But Silas, sitting on the sidewalk taking a break, isn’t sure he’s interested in the city’s “Squeegee Alternative Plan.” About 80 squeegee kids have connected with the incentive-based program in some way, said Tisha Edwards, head of the Mayor’s Office of Children and Family Success. Mentors have daily contact with the most active kids, encouraging them to return to school, helping them get the IDs they need for formal employment, and guiding them to workforce readiness training and permanent jobs. Organizers say about 25 kids have returned to school, and 15 now have conventional jobs.
“These are young people who’ve had a long history of not being successful in school, and they do what they know how to do, which is if the family is hungry or if the water bill needs to be paid or rent needs to be paid, they go back to the corner,” Edwards said. “We want young people to know there are opportunities available to them and they don’t have to make those hard choices of ‘If I go to school, how am I going to eat?’”
Silas has different career goals. He says he has considered saving some of his squeegee money to buy a van for a mobile car wash. Longer term, he hopes to work in real estate or own a car dealership.
Squeegee work can be dangerous, and he knows he can’t do it forever. But it’s good money - he can make upwards of $100 a day. It’s worth the risk of getting his toes run over and fingers hit by windshield wipers. It’s worth it even when he hears stories of occasional violence, like the woman who told police that her registered firearm went off after a squeegee kid leaned inside her car. And it’s worth it even when some drivers offer Silas nothing at all, and he walks back to the sidewalk with less of his generic cleaner and no cash to show for it.
“We ain’t selling no drugs, we ain’t gangbangers, we ain’t killing nobody,” Silas said. “I never did nothing like that. I came right here, and I’m trying to make some legit money.”
Lester Spence, a Johns Hopkins University associate professor of political science and Africana studies, believes the renewed scrutiny hinges on the squeegee kids’ race. He said it’s no coincidence the pushback is happening alongside growing concerns about crime and policing since the death in police custody of Freddie Gray, a young black man who, like the squeegee workers, grew up in poverty.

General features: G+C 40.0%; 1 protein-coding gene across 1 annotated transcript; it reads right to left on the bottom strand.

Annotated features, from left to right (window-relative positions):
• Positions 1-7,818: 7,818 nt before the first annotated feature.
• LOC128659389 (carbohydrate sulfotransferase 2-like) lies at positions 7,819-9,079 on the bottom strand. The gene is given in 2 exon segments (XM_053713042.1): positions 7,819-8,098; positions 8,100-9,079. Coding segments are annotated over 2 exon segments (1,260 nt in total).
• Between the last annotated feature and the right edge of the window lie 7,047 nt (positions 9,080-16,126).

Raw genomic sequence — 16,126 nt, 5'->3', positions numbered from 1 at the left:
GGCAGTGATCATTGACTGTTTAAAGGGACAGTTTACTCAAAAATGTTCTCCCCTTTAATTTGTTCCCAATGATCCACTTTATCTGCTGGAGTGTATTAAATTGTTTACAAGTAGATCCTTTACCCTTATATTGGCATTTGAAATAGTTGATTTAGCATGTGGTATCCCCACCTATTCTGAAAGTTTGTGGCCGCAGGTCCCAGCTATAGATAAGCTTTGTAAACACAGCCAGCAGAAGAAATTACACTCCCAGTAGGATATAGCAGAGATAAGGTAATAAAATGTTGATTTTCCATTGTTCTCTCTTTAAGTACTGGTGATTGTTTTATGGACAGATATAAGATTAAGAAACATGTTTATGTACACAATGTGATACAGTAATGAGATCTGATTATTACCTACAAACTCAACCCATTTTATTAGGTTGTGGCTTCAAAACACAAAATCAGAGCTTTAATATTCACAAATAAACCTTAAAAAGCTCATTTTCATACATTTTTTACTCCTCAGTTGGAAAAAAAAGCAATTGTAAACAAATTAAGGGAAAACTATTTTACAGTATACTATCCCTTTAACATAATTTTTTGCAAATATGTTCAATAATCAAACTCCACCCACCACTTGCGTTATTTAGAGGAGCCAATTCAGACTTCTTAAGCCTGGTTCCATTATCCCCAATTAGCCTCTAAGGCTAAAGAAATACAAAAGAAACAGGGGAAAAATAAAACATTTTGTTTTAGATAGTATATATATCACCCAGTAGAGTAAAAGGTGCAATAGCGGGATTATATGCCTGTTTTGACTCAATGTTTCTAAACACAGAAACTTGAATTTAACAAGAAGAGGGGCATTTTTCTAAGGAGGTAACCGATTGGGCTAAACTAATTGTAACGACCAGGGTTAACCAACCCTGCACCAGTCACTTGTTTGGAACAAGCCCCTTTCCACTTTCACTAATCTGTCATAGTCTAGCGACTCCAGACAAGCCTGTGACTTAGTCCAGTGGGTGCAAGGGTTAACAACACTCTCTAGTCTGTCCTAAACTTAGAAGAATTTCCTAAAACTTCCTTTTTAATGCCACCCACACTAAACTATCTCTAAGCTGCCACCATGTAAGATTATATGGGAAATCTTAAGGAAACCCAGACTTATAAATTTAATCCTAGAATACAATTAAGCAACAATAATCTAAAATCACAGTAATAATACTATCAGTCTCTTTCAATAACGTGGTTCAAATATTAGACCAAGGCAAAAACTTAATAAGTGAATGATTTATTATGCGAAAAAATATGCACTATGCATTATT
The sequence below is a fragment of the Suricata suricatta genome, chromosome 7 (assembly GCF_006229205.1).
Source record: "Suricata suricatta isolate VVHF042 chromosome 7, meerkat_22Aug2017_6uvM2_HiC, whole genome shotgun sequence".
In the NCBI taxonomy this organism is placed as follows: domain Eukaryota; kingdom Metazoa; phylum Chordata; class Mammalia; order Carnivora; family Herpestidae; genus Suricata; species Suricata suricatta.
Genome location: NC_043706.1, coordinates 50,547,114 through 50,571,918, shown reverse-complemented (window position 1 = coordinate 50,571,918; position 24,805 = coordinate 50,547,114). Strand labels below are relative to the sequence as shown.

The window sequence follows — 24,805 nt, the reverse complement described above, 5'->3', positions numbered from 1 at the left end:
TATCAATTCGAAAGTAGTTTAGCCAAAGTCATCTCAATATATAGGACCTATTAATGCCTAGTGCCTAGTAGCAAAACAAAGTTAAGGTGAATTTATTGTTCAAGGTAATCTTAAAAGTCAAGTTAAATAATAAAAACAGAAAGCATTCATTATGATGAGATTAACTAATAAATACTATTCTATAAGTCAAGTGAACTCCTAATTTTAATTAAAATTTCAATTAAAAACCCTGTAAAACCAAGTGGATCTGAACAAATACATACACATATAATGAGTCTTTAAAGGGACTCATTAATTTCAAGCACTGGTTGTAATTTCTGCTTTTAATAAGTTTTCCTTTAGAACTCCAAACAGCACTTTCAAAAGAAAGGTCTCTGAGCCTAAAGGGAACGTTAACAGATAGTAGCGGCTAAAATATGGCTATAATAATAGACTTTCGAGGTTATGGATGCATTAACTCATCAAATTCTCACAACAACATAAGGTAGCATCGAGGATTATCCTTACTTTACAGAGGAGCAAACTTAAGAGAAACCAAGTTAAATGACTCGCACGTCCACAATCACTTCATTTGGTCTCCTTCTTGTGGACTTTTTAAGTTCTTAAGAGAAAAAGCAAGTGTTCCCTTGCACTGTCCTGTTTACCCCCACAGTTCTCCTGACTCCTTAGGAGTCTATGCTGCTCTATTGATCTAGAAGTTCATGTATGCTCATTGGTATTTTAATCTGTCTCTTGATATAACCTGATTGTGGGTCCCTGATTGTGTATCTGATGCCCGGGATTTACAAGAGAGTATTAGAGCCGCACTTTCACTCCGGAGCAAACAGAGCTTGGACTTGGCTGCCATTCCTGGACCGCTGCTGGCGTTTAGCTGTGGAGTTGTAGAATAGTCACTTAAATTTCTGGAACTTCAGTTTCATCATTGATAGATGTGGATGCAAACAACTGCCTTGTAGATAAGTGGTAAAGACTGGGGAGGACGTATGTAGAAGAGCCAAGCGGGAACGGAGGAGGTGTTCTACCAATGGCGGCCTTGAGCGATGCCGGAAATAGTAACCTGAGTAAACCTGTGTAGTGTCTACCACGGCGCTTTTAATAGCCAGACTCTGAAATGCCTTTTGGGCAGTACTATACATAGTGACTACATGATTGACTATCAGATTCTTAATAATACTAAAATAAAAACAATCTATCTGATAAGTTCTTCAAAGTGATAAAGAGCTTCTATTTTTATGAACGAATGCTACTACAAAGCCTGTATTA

“It’s not that there is a problem with people being on these corners because if there was, then we would be talking about the homeless population, who usually just asks for money and doesn’t necessarily provide services,” Spence said.
Silas, who is black, agrees that his race plays a role. He also wonders whether city officials are just trying to save face with their plan. Its estimated annual cost is $992,000, and Baltimore can fund it only through June. Edwards said she hopes businesses will pledge funds to help once the city can show the program’s positive effect.
For now, Silas will keep squeegeeing. The money is putting new shoes on his feet and paying for his baby daughter’s needs.
“If you take it serious like a job, it can be a job, money-wise,” Silas said. “Three years ago, I was like broke for real. I would never have no money in my pocket or nothing.”
But attitudes and acceptance were different then, he said. “Now everybody is mad at us. Why you all mad at us?”
He runs back into the street, and the 24-second countdown begins again.